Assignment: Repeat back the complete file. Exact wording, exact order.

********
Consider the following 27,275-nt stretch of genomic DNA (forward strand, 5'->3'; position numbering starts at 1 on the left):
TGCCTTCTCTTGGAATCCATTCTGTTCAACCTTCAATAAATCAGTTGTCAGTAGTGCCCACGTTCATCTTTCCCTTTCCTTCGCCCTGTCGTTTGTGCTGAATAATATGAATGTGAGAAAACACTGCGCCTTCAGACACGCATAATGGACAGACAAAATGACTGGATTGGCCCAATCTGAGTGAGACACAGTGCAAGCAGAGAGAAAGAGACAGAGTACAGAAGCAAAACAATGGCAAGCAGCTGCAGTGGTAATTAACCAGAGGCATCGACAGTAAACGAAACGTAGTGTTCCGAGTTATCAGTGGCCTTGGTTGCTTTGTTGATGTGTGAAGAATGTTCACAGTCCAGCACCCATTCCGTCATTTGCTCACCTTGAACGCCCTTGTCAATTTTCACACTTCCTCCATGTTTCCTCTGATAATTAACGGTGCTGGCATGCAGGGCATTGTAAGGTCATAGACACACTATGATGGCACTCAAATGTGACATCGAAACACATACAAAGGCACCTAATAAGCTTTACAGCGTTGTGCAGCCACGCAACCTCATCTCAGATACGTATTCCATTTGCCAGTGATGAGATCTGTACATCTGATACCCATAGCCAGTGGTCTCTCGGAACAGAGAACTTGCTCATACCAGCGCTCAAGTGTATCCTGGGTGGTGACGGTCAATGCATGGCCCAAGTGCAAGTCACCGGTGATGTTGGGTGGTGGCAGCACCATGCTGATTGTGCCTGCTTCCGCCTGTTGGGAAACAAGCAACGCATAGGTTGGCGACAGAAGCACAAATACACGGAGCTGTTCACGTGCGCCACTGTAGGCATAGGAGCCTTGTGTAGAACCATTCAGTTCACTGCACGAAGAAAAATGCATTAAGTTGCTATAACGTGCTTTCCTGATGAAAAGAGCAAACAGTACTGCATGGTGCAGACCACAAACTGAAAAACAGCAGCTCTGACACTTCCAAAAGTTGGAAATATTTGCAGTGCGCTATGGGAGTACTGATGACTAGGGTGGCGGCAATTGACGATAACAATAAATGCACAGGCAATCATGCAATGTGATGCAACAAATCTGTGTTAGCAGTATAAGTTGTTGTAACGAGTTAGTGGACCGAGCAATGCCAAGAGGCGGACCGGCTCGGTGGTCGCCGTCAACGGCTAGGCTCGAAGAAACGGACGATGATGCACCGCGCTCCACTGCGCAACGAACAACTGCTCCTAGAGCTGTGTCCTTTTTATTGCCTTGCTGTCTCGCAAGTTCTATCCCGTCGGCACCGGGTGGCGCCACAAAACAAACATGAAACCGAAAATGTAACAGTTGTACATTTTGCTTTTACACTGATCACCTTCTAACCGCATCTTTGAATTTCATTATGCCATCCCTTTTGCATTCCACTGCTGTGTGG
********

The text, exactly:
Consider the following 27,275-nt stretch of genomic DNA (forward strand, 5'->3'; position numbering starts at 1 on the left):
TGCCTTCTCTTGGAATCCATTCTGTTCAACCTTCAATAAATCAGTTGTCAGTAGTGCCCACGTTCATCTTTCCCTTTCCTTCGCCCTGTCGTTTGTGCTGAATAATATGAATGTGAGAAAACACTGCGCCTTCAGACACGCATAATGGACAGACAAAATGACTGGATTGGCCCAATCTGAGTGAGACACAGTGCAAGCAGAGAGAAAGAGACAGAGTACAGAAGCAAAACAATGGCAAGCAGCTGCAGTGGTAATTAACCAGAGGCATCGACAGTAAACGAAACGTAGTGTTCCGAGTTATCAGTGGCCTTGGTTGCTTTGTTGATGTGTGAAGAATGTTCACAGTCCAGCACCCATTCCGTCATTTGCTCACCTTGAACGCCCTTGTCAATTTTCACACTTCCTCCATGTTTCCTCTGATAATTAACGGTGCTGGCATGCAGGGCATTGTAAGGTCATAGACACACTATGATGGCACTCAAATGTGACATCGAAACACATACAAAGGCACCTAATAAGCTTTACAGCGTTGTGCAGCCACGCAACCTCATCTCAGATACGTATTCCATTTGCCAGTGATGAGATCTGTACATCTGATACCCATAGCCAGTGGTCTCTCGGAACAGAGAACTTGCTCATACCAGCGCTCAAGTGTATCCTGGGTGGTGACGGTCAATGCATGGCCCAAGTGCAAGTCACCGGTGATGTTGGGTGGTGGCAGCACCATGCTGATTGTGCCTGCTTCCGCCTGTTGGGAAACAAGCAACGCATAGGTTGGCGACAGAAGCACAAATACACGGAGCTGTTCACGTGCGCCACTGTAGGCATAGGAGCCTTGTGTAGAACCATTCAGTTCACTGCACGAAGAAAAATGCATTAAGTTGCTATAACGTGCTTTCCTGATGAAAAGAGCAAACAGTACTGCATGGTGCAGACCACAAACTGAAAAACAGCAGCTCTGACACTTCCAAAAGTTGGAAATATTTGCAGTGCGCTATGGGAGTACTGATGACTAGGGTGGCGGCAATTGACGATAACAATAAATGCACAGGCAATCATGCAATGTGATGCAACAAATCTGTGTTAGCAGTATAAGTTGTTGTAACGAGTTAGTGGACCGAGCAATGCCAAGAGGCGGACCGGCTCGGTGGTCGCCGTCAACGGCTAGGCTCGAAGAAACGGACGATGATGCACCGCGCTCCACTGCGCAACGAACAACTGCTCCTAGAGCTGTGTCCTTTTTATTGCCTTGCTGTCTCGCAAGTTCTATCCCGTCGGCACCGGGTGGCGCCACAAAACAAACATGAAACCGAAAATGTAACAGTTGTACATTTTGCTTTTACACTGATCACCTTCTAACCGCATCTTTGAATTTCATTATGCCATCCCTTTTGCATTCCACTGCTGTGTGG